In traditional organizations, recruitment processes are regularly handled by Human Resources personnel. Their interest is to quickly fill an open position with a suitable candidate as their performance is sometimes measured by the number of job openings that they fill. It is in their best interest to present a positive view of the company and the role in order to encourage the candidate to accept the offer. In the same way, candidates try to present themselves and their job experience in the most positive light to increase the chances that they will receive an offer of employment.
Teal organizations try to encourage both parties to be as truthful as possible with each other. The interviews are handled by future teammates who simply want to decide if they want to work with the candidate on a daily basis. The team can take advice and counsel from HR if such a function exists, but they are in charge of the process and decision. Having 10 to 12 conversations is not unusual to provide time for both parties to feel each other out and establish if the fit will work well for the team and the candidate.
Teammates have no recruitment targets to make and tend to be honest about their workplace. If they oversell the company to their potential new teammate, they would have to live with the consequences of that on a daily basis. Because team members tend to be honest about the workplace, candidates feel invited to be honest too. Candidates often meet all their future colleagues, tour the premises, are invited to genuinely ask all sorts of questions to determine if it really is a place they feel called to work for. Many Teal Organizations report that their recruitment process and decisions can take significantly longer than usual. They sometimes accept slower growth, keeping a posting open until they find a person that fits not only the job opening but also the organization and its purpose.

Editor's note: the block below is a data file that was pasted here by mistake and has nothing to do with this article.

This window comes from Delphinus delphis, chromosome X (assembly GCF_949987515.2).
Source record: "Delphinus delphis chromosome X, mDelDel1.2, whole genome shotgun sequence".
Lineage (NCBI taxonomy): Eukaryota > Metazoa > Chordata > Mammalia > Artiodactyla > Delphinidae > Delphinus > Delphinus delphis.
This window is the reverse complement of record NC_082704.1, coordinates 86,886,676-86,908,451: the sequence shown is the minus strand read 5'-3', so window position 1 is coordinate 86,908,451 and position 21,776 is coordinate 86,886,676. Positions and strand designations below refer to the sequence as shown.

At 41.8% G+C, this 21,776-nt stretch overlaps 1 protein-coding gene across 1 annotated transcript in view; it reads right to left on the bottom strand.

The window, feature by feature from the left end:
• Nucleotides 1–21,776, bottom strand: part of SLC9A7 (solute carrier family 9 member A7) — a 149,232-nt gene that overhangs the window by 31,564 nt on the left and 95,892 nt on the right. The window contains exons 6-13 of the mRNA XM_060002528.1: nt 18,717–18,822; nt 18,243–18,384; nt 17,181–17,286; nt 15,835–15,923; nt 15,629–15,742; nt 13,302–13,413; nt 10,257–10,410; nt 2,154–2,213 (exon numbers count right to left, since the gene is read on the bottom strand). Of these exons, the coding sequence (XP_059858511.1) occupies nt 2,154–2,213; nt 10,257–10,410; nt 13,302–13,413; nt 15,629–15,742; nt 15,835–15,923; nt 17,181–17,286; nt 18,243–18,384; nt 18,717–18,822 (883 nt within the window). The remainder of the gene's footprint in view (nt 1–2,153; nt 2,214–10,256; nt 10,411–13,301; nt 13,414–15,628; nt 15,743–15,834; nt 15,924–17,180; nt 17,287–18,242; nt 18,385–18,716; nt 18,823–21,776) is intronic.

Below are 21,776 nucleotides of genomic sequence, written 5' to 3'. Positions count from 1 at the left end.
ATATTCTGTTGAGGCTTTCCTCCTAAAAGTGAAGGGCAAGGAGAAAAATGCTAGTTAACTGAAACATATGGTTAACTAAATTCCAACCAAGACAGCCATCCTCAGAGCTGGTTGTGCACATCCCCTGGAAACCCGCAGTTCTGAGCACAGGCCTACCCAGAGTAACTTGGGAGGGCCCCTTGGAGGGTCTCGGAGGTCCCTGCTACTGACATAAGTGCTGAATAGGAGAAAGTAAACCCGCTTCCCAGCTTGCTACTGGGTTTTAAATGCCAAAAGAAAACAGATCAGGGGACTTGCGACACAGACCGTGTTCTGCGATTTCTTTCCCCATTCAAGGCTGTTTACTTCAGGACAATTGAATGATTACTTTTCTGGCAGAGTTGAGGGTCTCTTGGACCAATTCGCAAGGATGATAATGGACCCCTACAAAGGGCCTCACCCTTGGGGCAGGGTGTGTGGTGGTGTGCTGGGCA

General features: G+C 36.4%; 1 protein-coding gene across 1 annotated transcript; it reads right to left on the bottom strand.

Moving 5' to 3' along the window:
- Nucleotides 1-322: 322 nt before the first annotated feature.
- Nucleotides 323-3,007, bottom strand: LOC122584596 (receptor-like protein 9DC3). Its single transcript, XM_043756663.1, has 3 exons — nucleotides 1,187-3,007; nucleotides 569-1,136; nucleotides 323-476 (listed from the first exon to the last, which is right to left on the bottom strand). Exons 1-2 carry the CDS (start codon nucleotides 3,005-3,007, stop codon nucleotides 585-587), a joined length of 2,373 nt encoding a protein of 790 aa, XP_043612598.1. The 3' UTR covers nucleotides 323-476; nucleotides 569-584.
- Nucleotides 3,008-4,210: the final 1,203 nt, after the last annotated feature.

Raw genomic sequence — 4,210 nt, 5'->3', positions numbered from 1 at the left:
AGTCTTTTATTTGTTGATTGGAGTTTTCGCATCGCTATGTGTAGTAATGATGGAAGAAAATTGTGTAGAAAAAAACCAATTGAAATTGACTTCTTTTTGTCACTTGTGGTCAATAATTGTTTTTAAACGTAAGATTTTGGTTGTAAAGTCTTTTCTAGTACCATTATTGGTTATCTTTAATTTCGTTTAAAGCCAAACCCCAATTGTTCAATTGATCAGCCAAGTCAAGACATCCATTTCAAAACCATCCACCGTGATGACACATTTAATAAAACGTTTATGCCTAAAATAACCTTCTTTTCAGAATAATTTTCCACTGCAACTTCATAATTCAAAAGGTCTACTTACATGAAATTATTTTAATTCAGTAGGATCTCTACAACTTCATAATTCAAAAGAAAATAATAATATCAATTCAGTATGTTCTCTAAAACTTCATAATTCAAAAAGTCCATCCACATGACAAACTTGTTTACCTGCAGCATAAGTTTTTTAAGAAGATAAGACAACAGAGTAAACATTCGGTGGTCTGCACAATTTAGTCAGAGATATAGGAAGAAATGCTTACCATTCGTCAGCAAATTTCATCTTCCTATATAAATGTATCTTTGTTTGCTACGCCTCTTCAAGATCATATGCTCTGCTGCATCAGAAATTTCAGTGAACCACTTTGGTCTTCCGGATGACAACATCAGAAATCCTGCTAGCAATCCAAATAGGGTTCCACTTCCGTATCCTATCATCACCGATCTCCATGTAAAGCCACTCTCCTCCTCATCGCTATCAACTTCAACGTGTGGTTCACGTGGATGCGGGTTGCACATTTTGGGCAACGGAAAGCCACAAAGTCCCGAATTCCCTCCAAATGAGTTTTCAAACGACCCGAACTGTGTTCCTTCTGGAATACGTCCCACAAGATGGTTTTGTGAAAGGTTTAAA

What makes for a good fit
Most traditional organizations focus on a person's fit with the job description. Teal organizations tend to take a broader perspective, designing recruitment as a two-way discovery process to answer one fundamental question: Are we meant to journey together?
Fit for role
Assessing the fit in terms of skills, experience and expertise remains an important component of the recruitment process, especially for specific roles requiring expertise. Roles in self-managing organizations are exchanged very fluidly, though. For that reason, the "fit for role" is often not considered to be paramount, as it is likely that a person's roles might change quickly. Self-managing organizations experience that when employees are motivated to take on a new and challenging role, they pick up new skills and experience in surprisingly little time.
Fit with the organization
A second area to explore in conversation is: will this person blossom in the organization? Will he or she thrive in a self-organizing environment? Does the person feel aligned by the organization's values? Does he or she "click" with the colleagues? Many Teal organizations, like Morning Star, give candidates a training in self-management, so candidates can determine if that is what they want. Other organizations create moments in the recruitment process to have in-depth discussions about the company's and the candidate's values.
Fit with purpose